Lyamani, H., Olmo, F. J., Alc ´antara, A., and Alados-Arboledas, L.: Atmospheric aerosols dur- ing the 2003 heat wave in Southeastern Spain II: microphysical columnar properties and radiative forcing, Atmos. Environ., 40, 6465–6476, 2006b.

Lyamani, H., Olmo, F. J., and Alados-Arboledas, L.: Physical and optical properties of aerosols over an urban location in Spain: seasonal and diurnal variability, Atmos. Chem. Phys., 10,

10

239–254, doi:10.5194/acp-10-239-2010, 2010.

Meloni, D., di Sarra, A., Di Iorio, T., and Fiocco G.: Influence of the vertical profile of Saharan dust on the visible direct radiative forcing, J. Quant. Spectrosc. Ra., 93, 397–413, 2005.

Mishchenko, M. I., Travis, L. D., Kahn, R. A., and West, R. A.: Modeling phase functions for dustlike tropospheric aerosols using a shape mixture of randomly oriented polydisperse

15

spheroids, J. Geophys. Res., 102, 16831–16847, 1997.

Mu ˜noz, O., Volten, H., de Haan, J. F., Vassen, W., and Hovenier, J. W.: Experimental deter- mination of scattering matrices of randomly oriented fly ash and clay particles at 442 and 633 nm, J. Geophys. Res., 106, 22833–22844, 2001.

Nakajima, T., Tonna, G., Rao, R. Z., Boi, P., Kaufman, Y., and Holben, B.: Use of sky brightness

20

measurements from ground for remote sensing of particulate polydispersions, Appl. Optics, 35, 2672–2686, 1996.

Olmo, F. J., Quirantes, A., Alcantara, A., Lyamani, H., and Alados-Arboledas, L.: Preliminary results of a non-spherical aerosol method for the retrieval of the atmospheric aerosol optical properties, J. Quant. Spectrosc. Ra., 100, 305–314, 2006.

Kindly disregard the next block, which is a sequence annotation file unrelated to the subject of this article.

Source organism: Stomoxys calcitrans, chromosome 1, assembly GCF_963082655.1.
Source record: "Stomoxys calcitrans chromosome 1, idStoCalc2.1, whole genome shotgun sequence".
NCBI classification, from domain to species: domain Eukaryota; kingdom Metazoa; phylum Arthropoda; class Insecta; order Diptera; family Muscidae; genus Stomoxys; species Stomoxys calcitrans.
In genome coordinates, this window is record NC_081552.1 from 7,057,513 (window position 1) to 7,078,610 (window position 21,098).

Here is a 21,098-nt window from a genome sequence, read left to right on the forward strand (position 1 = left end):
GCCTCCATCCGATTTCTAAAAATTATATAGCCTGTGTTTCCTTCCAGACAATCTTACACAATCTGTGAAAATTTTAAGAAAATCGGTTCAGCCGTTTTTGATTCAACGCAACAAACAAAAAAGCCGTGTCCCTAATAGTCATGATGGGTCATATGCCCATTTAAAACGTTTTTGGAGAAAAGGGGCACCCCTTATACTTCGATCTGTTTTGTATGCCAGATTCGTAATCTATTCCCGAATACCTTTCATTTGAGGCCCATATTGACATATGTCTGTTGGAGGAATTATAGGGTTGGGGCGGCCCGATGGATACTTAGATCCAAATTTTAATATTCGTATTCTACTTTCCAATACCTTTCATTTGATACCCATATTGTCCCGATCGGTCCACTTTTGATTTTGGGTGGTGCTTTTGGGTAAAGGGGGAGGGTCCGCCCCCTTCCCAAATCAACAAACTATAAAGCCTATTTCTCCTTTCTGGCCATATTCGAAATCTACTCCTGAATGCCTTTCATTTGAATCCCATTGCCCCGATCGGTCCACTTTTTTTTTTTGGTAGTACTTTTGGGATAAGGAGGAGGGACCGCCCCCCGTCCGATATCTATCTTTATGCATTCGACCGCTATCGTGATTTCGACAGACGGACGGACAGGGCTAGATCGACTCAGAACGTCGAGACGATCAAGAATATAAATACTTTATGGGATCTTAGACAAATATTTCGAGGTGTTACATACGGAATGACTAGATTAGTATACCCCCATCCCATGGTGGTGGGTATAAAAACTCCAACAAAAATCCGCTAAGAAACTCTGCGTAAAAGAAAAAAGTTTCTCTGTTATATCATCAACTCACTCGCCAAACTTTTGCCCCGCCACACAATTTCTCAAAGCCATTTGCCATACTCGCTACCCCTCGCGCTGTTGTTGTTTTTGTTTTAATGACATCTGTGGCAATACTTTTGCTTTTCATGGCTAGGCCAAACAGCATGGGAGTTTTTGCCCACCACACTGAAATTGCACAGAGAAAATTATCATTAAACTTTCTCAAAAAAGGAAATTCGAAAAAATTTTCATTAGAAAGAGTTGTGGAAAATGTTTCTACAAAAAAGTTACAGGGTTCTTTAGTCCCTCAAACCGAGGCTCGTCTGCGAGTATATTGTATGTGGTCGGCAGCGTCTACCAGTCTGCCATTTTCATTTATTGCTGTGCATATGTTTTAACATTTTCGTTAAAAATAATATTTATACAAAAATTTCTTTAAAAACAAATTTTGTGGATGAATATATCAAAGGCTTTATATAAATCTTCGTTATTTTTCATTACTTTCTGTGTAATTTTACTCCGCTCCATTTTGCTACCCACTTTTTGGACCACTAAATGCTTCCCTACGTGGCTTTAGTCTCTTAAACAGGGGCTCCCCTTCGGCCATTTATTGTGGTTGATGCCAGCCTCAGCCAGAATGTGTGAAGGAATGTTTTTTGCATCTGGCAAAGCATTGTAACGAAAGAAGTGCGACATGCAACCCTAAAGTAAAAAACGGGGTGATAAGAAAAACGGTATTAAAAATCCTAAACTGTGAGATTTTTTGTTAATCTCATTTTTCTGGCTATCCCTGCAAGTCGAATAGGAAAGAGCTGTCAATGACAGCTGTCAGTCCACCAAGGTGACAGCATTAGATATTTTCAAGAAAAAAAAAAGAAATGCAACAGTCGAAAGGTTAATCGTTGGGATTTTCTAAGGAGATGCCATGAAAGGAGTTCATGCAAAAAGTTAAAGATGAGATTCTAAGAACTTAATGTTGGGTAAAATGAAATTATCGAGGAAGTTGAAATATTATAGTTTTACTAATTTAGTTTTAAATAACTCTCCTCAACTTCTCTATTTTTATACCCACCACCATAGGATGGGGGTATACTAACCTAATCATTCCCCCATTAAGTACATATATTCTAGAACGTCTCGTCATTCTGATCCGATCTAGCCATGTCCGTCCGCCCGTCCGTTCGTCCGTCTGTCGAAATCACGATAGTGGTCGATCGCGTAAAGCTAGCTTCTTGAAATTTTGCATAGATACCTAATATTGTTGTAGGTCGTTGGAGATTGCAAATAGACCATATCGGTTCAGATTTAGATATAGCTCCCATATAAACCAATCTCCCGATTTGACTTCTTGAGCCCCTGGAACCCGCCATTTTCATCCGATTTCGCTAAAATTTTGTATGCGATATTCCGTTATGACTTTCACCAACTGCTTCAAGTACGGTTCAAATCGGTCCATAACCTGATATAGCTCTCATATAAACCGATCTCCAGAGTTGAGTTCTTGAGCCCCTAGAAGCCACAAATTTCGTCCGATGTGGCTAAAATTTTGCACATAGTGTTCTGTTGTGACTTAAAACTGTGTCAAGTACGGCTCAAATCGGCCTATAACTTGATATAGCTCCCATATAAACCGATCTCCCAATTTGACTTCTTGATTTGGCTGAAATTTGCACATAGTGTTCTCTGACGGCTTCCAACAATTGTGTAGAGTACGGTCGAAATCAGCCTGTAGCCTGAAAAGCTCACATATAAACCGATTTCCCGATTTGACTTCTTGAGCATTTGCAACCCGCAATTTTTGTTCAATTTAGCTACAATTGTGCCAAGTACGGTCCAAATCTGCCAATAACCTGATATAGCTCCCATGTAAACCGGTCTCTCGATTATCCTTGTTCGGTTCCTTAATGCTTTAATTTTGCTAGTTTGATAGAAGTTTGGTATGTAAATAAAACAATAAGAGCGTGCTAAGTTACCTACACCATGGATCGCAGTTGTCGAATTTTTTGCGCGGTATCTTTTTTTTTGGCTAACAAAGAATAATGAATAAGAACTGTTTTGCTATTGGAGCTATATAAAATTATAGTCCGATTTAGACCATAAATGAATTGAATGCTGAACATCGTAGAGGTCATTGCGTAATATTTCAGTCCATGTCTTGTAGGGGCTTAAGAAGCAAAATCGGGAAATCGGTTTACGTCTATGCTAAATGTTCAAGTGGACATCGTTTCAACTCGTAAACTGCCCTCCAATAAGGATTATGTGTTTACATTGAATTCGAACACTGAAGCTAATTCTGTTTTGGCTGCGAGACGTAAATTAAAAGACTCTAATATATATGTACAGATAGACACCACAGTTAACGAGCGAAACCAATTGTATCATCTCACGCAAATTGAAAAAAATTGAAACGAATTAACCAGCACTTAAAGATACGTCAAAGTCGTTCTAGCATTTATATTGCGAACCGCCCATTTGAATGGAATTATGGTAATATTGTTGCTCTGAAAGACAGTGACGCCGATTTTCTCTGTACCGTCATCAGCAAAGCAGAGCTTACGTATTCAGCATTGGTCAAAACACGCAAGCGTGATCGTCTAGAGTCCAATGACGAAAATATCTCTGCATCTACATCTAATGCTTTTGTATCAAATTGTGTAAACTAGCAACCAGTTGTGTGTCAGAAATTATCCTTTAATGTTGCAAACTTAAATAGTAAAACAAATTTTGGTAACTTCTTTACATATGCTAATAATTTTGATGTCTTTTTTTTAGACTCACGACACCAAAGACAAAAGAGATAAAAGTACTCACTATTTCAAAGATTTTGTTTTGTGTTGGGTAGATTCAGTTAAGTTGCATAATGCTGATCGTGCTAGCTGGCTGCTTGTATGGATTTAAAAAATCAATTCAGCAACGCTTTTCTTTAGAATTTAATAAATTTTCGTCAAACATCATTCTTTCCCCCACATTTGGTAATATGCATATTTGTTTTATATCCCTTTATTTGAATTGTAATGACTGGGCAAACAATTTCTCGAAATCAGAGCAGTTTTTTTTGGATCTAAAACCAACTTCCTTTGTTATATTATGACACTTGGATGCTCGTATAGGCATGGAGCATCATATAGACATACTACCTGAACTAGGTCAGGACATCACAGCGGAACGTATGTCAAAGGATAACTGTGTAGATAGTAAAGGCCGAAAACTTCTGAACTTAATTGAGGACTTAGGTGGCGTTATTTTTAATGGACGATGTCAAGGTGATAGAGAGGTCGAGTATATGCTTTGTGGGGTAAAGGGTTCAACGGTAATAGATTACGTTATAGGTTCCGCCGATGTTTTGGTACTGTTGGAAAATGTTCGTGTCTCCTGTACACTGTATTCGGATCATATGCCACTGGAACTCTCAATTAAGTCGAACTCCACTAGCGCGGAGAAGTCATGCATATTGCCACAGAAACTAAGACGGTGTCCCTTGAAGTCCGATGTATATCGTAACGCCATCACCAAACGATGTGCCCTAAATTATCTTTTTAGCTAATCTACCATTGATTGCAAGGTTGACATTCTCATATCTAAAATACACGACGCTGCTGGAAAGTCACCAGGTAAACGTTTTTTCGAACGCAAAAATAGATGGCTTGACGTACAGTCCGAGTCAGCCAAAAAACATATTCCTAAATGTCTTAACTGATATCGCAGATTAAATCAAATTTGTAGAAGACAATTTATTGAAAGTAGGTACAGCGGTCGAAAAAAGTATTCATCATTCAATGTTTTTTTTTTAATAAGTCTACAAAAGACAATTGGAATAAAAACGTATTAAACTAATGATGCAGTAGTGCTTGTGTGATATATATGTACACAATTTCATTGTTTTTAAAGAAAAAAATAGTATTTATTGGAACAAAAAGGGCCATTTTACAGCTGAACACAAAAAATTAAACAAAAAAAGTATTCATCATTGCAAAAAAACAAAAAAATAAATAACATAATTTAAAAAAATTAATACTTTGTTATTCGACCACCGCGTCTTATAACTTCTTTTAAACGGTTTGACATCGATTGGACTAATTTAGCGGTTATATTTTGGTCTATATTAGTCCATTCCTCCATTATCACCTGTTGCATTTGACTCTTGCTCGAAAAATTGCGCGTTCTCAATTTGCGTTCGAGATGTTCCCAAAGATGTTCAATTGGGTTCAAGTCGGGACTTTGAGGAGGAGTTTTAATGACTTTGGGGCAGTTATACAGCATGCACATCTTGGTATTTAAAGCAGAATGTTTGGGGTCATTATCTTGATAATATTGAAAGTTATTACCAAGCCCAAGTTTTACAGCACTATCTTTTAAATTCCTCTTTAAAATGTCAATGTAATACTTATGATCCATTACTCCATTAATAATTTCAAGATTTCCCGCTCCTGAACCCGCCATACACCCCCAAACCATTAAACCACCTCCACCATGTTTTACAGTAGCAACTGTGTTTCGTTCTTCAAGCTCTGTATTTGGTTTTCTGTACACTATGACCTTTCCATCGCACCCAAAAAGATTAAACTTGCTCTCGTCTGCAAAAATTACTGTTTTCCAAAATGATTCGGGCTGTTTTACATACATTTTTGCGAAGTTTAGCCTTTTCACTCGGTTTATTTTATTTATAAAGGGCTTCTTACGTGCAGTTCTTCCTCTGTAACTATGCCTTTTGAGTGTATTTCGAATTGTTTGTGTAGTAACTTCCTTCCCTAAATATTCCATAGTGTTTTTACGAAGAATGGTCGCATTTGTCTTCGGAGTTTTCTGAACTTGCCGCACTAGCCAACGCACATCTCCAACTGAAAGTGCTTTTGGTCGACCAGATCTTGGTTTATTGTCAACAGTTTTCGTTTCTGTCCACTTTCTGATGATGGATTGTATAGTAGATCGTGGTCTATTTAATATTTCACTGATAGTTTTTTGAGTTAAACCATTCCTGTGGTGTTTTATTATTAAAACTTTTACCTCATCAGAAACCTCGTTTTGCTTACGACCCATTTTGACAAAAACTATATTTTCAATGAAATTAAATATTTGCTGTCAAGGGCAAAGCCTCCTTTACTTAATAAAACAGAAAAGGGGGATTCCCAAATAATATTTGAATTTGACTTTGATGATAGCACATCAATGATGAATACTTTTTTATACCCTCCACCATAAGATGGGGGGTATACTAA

25

Olmo, F. J., Quirantes, A., Lara, V., Lyamani, H., and Alados-Arboledas, L.: Aerosol optical properties assessed by an inversion method using the solar principal plane for non-spherical particles, J. Quant. Spectrosc. Ra., 109, 1504–1516, 2008.

Otto, S., Bierwirth, E., Weinzierl, B., Kandler, K., Esselborn, M., Tesche, M., Schladitz, A., Wendisch, M., and Trautmann, T.: Solar radiative effects of a Saharan dust plume observed

30

during SAMUM assuming spheroidal model particles, Tellus B, 61, 270–296, 2009.

Papayannis, A., Amiridis, V., Mona, L., Tsaknakis, G., Balis, D., B ¨osenberg, J., Chaikovski, A., De Tomasi, F., Grigorov, I., Mattis, I., Mitev, V., M ¨uller, D., Nickovic, S., P ´erez, C.,

Referencias

Documento similar

Results and conclusions: Data confirmed that Spanish media depict political news in a negative way, although levels of negativity were lower than those of other

The schooling of migrant children (those who were born in a country other than the United States) is more commonly approached by researchers specialized in education. They

A total of 71.5% of the restored teeth were free from bacterial plaque, which is very similar to the results found in other studies that show that the teeth restored

Using ground-based data, meteorological observations, and atmospheric environmental monitoring data, a comparative analysis of the microphysical and optical properties, and

In other words, the angular average applied to the main term gives an approximation to the potential T λ ◦ A ang [q] which is significantly more accurate than the main term of

The code needs several other input parameters to fix the characteristics of the particle transport: solar wind speed (u), pitch-angle scattering model and mean free path (λ r or λ ||

Secondary production in the Ebro River in 2005 was higher than in 1987, but not reaching the high values known from other Ephoron species as Ephoron leukon (Williamson, 1802)

Abstract: Scaled momentum distributions for the strange hadrons K S 0 and Λ/¯ Λ were mea- sured in deep inelastic ep scattering with the ZEUS detector at HERA using an